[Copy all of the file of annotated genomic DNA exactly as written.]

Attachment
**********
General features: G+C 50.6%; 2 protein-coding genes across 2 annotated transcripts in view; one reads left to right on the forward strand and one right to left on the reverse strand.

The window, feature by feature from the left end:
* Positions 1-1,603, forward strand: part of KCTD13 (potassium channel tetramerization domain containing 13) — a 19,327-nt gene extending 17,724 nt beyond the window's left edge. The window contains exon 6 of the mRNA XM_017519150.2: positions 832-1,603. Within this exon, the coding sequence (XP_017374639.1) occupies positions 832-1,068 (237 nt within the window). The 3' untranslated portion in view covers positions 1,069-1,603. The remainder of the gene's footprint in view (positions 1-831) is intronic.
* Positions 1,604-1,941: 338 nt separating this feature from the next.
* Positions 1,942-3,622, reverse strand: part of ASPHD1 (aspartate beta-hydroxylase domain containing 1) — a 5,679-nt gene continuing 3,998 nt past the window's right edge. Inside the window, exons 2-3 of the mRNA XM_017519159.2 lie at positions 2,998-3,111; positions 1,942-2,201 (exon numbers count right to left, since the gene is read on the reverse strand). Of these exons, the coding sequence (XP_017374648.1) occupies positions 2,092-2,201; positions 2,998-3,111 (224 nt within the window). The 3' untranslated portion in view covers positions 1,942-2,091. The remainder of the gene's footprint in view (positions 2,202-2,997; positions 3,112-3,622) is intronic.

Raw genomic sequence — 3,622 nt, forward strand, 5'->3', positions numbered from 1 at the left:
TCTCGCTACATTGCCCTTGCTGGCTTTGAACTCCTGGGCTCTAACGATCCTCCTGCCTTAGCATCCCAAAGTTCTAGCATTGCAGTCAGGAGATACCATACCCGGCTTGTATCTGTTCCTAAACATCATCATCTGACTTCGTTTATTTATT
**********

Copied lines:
General features: G+C 50.6%; 2 protein-coding genes across 2 annotated transcripts in view; one reads left to right on the forward strand and one right to left on the reverse strand.

The window, feature by feature from the left end:
* Positions 1-1,603, forward strand: part of KCTD13 (potassium channel tetramerization domain containing 13) — a 19,327-nt gene extending 17,724 nt beyond the window's left edge. The window contains exon 6 of the mRNA XM_017519150.2: positions 832-1,603. Within this exon, the coding sequence (XP_017374639.1) occupies positions 832-1,068 (237 nt within the window). The 3' untranslated portion in view covers positions 1,069-1,603. The remainder of the gene's footprint in view (positions 1-831) is intronic.
* Positions 1,604-1,941: 338 nt separating this feature from the next.
* Positions 1,942-3,622, reverse strand: part of ASPHD1 (aspartate beta-hydroxylase domain containing 1) — a 5,679-nt gene continuing 3,998 nt past the window's right edge. Inside the window, exons 2-3 of the mRNA XM_017519159.2 lie at positions 2,998-3,111; positions 1,942-2,201 (exon numbers count right to left, since the gene is read on the reverse strand). Of these exons, the coding sequence (XP_017374648.1) occupies positions 2,092-2,201; positions 2,998-3,111 (224 nt within the window). The 3' untranslated portion in view covers positions 1,942-2,091. The remainder of the gene's footprint in view (positions 2,202-2,997; positions 3,112-3,622) is intronic.

Raw genomic sequence — 3,622 nt, forward strand, 5'->3', positions numbered from 1 at the left:
TCTCGCTACATTGCCCTTGCTGGCTTTGAACTCCTGGGCTCTAACGATCCTCCTGCCTTAGCATCCCAAAGTTCTAGCATTGCAGTCAGGAGATACCATACCCGGCTTGTATCTGTTCCTAAACATCATCATCTGACTTCGTTTATTTATT